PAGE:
It is a little odd that the entities that apparently caused the disaster, Halliburton and TransOcean, are not the ones so far that are ultimately financially responsible. So far, it’s been all BP’s money spent to limit the disaster, and now they have to go after TransOcean (registered overseas) and Halliburton (not necessarily responsible), as a foreign corporation acting through American courts, to try to recover money already spent.

    It’s always very hard to recover money already spent in the courts, I think, and is especially hard for foreign corporations suing American corporations.

  4. Leland Palmer says:

    You know, another thing to look for is whether American corporations such as ExxonMobil are able to argue that they have higher safety standards, and are able to get BP excluded from drilling in deep waters in the Gulf. If ExxonMobil, for example, is able to step in and take over BP’s oil leases in the Gulf, after Congressional action of some sort, the plausibility of a conspiracy starts to go up, I think.

    Already, though, the Obama Administration is acting to divide regulatory authority from leasing authority within the government, an outcome the oil industry would likely not like, at all, because it limits corruption.

  5. Dave E says:

    We should get BP management out of the gulf. Find a reputable management team to manage the mess (and provide more transparency) and require BP/Transocean/Halliburton to put $5 billion in escrow to cover expenses.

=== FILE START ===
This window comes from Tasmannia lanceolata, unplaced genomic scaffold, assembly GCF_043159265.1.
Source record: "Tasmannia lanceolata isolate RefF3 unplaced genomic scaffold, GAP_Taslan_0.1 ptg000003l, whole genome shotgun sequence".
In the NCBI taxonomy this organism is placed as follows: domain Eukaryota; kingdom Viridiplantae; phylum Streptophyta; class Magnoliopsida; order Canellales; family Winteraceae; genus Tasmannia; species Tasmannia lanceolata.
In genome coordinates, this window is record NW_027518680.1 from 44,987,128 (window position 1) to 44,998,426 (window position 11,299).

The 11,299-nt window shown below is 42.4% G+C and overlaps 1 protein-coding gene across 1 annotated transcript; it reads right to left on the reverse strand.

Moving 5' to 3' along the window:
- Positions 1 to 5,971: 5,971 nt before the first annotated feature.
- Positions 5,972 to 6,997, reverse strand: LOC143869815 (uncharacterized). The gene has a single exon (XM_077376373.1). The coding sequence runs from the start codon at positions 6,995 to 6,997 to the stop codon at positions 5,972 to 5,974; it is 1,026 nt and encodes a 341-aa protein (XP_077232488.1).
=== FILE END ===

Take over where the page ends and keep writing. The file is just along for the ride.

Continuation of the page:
6. Raul says:

    I remember as a child, when mom came home and found I had made such a
    mess in the house. She probably 1st thought to send me out of the house.
    But she decided that I spend all my time any any moneys I would have had
    in cleaning up that mess.
    Certainly, big business will take that stance as we all have gained from
    the largess of big oil.
    But oh, so inconvient for all my time and energy to go to helping to
    solve a problem that they even don’t know how to solve.
    I counter that now “clean UP that mess” is lost from the start.

  7. Leif says:

    The old adage comes to mind: Dilution is the solution to pollution.

    In the end it looks like earth takes yet another hit below the belt.

    Oh, one more thing. The rich get richer.

    Recall that many of the rich got richer on the financial meltdown as well. I think we really need to look at the function of the capitalistic system here. We the people appear to be getting the slippery end of the stick with regularity.